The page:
*Sharing Christmas with M.S.
I never really liked the Christmas countdown. Limited time, dwindling funds, and lack of energy all snowballed into one great big seasonal frustration. When they were young, my three kids compounded my anxiety by announcing how many days there were ’til Christmas. Several times a day. And when they realized that hearing Charlie Brown’s “Christmastime” song aggravated me further, they sang snippets or hummed the tune just to see my reaction. Now, don’t misunderstand; I love Christmas. But sometimes I chased the Norman Rockwell version so intently that I lost the vision of the holiday’s true meaning.
For instance, I insisted that our tree be perfect. I wanted it decorated just so, with the lights spaced nicely (no wires showing!) and the ornaments hanging at the ends of the branches. What I got was crooked trunks and double-tops, trees that fell on Christmas morning, a HUGE tree that put a hole in the ceiling,(“but it didn’t look that big at the lot”), trees that were wired up, one that broke the living room window, a tree stand that cracked and spewed on Christmas morning as we were about to open presents….Oh, and then there was the tree that we cut down ourselves, in the sleet, while pulling our son on a snowtube that deflated in the field. After loading and binding that special tree onto the car for the ride home, the branches covered almost all of our car windows, AND neither one of us brought the money to pay for it! How perfect was that?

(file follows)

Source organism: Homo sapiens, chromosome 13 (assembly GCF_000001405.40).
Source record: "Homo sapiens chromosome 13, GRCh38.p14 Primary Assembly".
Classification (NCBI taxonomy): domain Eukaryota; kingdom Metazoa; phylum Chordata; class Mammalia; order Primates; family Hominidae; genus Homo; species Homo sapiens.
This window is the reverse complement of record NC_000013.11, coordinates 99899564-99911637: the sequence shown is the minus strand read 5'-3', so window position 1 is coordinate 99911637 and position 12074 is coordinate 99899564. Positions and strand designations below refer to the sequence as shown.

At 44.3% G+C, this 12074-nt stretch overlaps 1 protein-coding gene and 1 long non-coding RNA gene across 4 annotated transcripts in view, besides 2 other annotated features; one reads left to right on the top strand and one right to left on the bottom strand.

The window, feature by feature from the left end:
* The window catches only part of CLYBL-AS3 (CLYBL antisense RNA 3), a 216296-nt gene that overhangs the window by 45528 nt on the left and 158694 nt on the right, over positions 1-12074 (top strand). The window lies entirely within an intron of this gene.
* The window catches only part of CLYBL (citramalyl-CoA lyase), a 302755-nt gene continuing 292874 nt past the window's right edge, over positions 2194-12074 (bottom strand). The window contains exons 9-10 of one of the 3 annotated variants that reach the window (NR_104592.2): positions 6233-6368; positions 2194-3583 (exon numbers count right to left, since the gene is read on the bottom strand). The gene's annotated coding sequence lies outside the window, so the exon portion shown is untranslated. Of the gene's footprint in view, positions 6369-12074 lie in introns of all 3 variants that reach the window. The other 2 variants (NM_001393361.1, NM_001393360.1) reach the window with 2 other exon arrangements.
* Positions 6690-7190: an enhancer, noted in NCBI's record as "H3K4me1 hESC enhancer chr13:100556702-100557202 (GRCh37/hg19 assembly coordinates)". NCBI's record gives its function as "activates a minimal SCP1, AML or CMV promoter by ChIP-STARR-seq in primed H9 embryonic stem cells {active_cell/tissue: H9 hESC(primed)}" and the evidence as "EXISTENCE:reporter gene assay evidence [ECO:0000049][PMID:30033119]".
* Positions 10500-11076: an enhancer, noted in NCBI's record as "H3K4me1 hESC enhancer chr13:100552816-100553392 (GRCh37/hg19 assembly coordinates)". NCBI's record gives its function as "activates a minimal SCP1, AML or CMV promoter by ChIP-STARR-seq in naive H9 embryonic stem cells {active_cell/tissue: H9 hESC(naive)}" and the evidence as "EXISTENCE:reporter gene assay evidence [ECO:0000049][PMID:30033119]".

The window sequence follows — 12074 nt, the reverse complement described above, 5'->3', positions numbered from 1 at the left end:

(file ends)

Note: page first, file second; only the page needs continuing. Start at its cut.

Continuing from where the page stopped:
Perfection. I’m wise enough to know that it’s not attainable, yet a driving force within pushes me to chase it still. It’s a part of me that hasn’t been conquered by MS, and yet, if I could choose, it would be the part of me I’d gladly relinquish. Chasing that dream with high expectations is a recipe for discouragement and depression!
Sharing the holidays with my unwelcome guest (MS) has benefited me nonetheless. In a way, it’s made me stronger– year by year, it’s chipped away the extraneous fluff of flurried holiday chaos. It provokes me to say no to some activities despite having an emotional reluctance to discontinue “that tradition”. For instance, I quit my cookie exchange (some of the participants brought horrible cookies anyway), and stopped making gifts when the stress of the deadline superseded the enjoyment of creating. I was a believer in “gifts for everyone”, but over the last year or two my immediate and extended family has picked names for exchanging gifts. That has not only saved everyone money, but the stress level of shopping has plummeted and I didn’t once collapse from exhaustion. (I know that there is little scientific evidence about exacerbations being brought on by stress, but ask anyone with MS and they’ll tell you that it is indeed a trigger for a flare-up.)
This year is a lot different for many reasons, but the best reason is because I have a grandchild!! “A Baby Changes Everything” is the name of a play, and now, the theme of my life! Sweet Molly is only 2 ½ months old, but she is the one little treasure of the season that truly is perfect!
*part of this printed in MSResources of CNY newsletter.